Matthew Crandall has a provocative column over at Real Clear Religion on what he terms “Mormon mega-projects”: the Church Conference Center, City Creek Mall, the “I’m a Mormon” ad campaign, and the like. I haven’t quite decided yet if it’s a serious column or tongue-in-cheek.
The analysis and exposition through the first part of the column appears straightforward, at which point he sets forth his three suggestions for future mega-projects:
- BYU-England: a metropolitan-style university aimed at providing a BYU-type experience for LDS students from Europe.
- A “Waters of Mormon” chain of water parks.
- A “Grand Nephite” flagship hotel in Salt Lake City.
The first idea was intriguing, though given the free or near-free college education available throughout much of Europe, I’m not sure how it would work. Beyond that, if the Church were to invest in a project like that anywhere, it would be in Latin America — and there the Church is going in the opposite direction, having just closed down its venerable high school in Mexico to convert it into a missionary training center.
The “Waters of Mormon” theme park is just too silly for words, whereas the “Grand Nephite” suggestion ignores the fact that the Church for nearly a century had a semi-luxury flagship hotel in downtown Salt Lake City — the Hotel Utah — which it closed and converted into the Joseph Smith Memorial Building. As someone who travels to Salt Lake City several times a year, I don’t think that the city needs or could support another large semi-luxury hotel. It also ignores the fact that the Church has had a decades-long trend of divesting itself for-profit businesses.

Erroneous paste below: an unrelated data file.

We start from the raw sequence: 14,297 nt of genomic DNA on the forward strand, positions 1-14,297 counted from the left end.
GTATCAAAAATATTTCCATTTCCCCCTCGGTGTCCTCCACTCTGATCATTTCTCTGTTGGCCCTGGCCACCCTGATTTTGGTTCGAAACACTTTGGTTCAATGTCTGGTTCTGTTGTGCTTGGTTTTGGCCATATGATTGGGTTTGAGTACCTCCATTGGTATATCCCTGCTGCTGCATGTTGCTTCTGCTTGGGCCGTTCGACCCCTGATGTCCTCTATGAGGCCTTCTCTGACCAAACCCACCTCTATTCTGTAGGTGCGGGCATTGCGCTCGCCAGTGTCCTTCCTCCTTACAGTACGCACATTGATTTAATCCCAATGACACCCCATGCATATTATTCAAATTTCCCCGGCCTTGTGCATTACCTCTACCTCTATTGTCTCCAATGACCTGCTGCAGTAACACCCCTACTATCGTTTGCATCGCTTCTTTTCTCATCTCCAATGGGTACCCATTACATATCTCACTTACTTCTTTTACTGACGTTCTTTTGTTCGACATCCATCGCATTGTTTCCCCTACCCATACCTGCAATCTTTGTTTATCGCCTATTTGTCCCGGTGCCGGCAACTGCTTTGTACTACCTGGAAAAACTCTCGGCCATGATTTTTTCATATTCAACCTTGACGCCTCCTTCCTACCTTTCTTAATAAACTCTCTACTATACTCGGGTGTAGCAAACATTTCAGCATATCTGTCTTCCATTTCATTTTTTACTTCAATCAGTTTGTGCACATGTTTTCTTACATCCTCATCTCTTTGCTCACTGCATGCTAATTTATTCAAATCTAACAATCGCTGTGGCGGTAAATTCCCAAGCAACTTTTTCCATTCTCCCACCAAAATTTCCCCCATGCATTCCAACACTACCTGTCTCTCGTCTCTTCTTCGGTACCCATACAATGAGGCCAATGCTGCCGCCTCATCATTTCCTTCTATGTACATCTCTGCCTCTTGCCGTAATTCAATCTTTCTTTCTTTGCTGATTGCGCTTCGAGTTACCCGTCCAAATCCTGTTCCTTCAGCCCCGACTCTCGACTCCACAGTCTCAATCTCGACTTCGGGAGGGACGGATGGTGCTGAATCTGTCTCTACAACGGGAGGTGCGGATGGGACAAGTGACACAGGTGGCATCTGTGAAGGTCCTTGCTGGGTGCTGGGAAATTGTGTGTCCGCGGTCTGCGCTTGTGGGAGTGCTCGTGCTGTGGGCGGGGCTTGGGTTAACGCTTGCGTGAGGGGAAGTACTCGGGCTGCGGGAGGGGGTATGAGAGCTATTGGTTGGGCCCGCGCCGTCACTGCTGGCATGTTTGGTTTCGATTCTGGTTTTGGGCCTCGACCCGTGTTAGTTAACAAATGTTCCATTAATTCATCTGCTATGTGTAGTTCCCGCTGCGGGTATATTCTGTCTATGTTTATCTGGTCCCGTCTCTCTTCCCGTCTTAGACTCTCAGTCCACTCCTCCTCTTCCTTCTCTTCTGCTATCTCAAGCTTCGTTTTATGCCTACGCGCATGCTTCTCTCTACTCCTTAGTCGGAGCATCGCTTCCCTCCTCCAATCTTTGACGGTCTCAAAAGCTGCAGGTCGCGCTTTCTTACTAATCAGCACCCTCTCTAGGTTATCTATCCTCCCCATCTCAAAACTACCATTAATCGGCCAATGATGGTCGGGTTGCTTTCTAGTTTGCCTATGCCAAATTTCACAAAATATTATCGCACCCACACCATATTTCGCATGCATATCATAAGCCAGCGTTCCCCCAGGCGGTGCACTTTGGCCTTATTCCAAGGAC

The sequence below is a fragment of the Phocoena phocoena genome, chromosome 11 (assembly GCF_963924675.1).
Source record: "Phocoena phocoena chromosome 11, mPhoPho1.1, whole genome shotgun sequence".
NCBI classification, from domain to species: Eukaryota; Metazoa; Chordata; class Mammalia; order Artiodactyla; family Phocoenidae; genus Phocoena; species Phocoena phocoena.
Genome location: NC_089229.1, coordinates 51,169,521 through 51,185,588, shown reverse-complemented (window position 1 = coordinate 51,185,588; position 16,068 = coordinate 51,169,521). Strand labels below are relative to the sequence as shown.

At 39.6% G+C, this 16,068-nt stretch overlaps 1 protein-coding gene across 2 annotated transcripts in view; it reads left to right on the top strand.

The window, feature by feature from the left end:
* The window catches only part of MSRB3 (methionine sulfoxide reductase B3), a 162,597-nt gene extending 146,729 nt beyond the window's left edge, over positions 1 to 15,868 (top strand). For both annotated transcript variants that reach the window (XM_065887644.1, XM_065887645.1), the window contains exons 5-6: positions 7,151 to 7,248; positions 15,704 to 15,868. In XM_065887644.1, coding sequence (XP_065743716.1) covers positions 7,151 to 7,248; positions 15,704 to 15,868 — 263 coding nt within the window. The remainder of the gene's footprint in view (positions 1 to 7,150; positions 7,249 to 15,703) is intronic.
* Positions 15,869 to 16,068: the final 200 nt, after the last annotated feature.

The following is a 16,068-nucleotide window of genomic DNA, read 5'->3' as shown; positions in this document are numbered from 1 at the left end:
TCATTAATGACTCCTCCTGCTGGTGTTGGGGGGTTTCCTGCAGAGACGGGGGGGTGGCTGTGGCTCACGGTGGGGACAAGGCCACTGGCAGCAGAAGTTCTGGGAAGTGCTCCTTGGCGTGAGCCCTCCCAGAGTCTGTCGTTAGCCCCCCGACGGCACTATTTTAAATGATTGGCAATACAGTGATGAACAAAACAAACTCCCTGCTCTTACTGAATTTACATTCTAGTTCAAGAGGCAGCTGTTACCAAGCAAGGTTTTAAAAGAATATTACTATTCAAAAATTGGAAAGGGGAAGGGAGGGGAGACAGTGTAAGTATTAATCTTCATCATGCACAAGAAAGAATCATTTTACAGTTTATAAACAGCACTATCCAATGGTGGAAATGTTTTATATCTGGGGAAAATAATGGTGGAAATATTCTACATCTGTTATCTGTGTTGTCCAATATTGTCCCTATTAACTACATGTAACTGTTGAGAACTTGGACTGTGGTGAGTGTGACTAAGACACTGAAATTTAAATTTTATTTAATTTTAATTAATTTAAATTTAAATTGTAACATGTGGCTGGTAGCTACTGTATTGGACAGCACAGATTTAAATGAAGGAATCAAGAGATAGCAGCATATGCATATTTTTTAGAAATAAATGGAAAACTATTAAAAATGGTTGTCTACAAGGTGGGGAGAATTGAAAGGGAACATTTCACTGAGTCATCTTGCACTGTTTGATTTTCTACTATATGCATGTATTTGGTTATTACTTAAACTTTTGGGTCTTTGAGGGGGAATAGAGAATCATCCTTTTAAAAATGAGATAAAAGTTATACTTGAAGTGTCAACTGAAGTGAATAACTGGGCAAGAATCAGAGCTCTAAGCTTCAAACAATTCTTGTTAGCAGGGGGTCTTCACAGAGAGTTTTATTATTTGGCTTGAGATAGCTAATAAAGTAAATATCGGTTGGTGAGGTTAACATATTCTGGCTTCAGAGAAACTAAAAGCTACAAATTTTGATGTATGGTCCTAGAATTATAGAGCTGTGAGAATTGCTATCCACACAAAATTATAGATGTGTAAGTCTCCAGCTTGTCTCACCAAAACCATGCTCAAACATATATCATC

Beyond that — and aside from the City Creek investment, which was done to halt the urban decay setting in around LDS Church Headquarters and Temple Square, not for revenue purposes — the LDS Church’s financial focus is primarily outside the United States. That is where the Church’s growth is taking place and where its infrastructure needs are.
I have a good friend who works full time for LDS Church property management on a regional basis here in the United States. He says that the Church has made it clear that infrastructure spending in the US and Canada — including upgrades to existing chapels and buildings, as well as construction of new buildings — will be held to a minimum in order to use that money elsewhere in the world.
In other words, if we see any future “mega-projects”, they are far more likely to be outside the US, and they will likely be tied closely to the Church’s mission statement: proclaim the gospel, perfect the saints, redeem the dead, care for the poor and needy. No universities, no hotels, and certainly no water parks.